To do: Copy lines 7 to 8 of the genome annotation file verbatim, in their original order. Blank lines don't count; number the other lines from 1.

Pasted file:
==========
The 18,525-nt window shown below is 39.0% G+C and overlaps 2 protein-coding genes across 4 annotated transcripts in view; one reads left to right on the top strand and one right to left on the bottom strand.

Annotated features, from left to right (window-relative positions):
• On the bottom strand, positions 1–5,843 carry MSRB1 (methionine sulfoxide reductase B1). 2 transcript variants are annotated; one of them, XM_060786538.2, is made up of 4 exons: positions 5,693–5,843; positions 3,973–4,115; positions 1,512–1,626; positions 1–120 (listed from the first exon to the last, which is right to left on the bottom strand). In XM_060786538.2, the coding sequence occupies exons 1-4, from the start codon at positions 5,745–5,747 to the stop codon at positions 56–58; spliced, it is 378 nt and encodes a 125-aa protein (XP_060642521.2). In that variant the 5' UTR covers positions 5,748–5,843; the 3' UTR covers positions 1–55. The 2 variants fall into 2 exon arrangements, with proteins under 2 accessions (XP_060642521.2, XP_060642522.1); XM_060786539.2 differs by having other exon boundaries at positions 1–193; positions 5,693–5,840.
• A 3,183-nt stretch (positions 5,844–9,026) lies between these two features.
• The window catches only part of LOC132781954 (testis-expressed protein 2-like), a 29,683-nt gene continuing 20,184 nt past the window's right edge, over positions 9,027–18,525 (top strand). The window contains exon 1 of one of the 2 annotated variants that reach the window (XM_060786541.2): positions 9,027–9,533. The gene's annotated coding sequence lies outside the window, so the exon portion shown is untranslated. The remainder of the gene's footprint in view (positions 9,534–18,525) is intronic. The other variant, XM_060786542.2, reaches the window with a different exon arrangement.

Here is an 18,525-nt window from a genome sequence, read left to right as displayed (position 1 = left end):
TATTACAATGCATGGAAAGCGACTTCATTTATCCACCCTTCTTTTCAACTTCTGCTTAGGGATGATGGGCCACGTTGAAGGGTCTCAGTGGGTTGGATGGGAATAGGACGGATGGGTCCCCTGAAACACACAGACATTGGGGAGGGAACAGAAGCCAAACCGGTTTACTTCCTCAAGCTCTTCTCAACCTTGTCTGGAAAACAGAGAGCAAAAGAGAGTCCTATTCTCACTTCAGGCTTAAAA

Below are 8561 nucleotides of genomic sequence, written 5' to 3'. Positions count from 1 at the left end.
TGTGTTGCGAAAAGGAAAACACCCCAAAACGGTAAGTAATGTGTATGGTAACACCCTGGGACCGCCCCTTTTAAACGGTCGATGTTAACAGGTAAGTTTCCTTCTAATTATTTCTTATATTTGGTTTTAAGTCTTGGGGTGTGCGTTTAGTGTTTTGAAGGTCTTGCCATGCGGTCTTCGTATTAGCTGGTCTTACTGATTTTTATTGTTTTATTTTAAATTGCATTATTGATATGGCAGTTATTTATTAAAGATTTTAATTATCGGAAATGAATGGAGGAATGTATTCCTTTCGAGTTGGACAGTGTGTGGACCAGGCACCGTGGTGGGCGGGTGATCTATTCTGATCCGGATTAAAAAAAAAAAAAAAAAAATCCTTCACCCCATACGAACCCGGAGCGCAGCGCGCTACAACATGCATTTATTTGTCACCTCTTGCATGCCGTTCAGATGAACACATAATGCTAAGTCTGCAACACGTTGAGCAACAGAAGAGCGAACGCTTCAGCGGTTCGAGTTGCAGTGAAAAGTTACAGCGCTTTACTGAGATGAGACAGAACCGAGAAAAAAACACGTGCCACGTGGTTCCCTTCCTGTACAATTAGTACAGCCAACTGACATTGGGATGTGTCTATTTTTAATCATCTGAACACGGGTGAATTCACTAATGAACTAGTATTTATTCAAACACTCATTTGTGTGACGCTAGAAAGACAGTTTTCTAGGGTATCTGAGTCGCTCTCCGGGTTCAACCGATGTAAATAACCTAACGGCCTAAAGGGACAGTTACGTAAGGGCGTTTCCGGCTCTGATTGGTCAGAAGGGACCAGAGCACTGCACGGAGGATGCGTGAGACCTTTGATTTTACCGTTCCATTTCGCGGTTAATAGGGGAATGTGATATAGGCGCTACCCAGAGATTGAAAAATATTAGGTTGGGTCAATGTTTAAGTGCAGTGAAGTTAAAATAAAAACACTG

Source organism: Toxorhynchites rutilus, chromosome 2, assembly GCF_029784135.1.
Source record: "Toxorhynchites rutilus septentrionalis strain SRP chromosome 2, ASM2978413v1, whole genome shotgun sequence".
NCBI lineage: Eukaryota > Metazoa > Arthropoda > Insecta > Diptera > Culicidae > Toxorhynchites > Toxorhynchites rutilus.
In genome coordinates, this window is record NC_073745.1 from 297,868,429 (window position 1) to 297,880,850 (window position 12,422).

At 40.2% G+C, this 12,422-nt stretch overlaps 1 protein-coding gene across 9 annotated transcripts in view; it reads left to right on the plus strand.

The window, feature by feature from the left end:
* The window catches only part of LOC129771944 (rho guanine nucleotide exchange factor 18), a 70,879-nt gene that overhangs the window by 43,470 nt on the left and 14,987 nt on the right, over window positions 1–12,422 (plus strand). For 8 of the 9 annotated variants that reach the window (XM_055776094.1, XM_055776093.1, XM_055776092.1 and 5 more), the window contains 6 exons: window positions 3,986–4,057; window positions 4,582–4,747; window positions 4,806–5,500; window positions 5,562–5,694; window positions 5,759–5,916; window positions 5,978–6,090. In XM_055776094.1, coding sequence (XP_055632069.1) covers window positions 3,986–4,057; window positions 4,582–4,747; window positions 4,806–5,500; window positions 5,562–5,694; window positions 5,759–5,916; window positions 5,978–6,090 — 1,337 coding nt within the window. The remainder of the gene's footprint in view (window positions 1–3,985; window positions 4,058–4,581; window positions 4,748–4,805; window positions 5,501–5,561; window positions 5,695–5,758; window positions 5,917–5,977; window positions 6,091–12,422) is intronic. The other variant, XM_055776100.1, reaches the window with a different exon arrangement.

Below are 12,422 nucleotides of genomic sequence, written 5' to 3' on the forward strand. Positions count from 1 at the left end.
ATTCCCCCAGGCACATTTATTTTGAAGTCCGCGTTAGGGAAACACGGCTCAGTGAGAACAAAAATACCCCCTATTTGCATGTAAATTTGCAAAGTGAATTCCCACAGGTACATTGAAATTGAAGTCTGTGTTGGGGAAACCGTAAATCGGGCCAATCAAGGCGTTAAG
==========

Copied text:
TATTACAATGCATGGAAAGCGACTTCATTTATCCACCCTTCTTTTCAACTTCTGCTTAGGGATGATGGGCCACGTTGAAGGGTCTCAGTGGGTTGGATGGGAATAGGACGGATGGGTCCCCTGAAACACACAGACATTGGGGAGGGAACAGAAGCCAAACCGGTTTACTTCCTCAAGCTCTTCTCAACCTTGTCTGGAAAACAGAGAGCAAAAGAGAGTCCTATTCTCACTTCAGGCTTAAAA

Below are 8561 nucleotides of genomic sequence, written 5' to 3'. Positions count from 1 at the left end.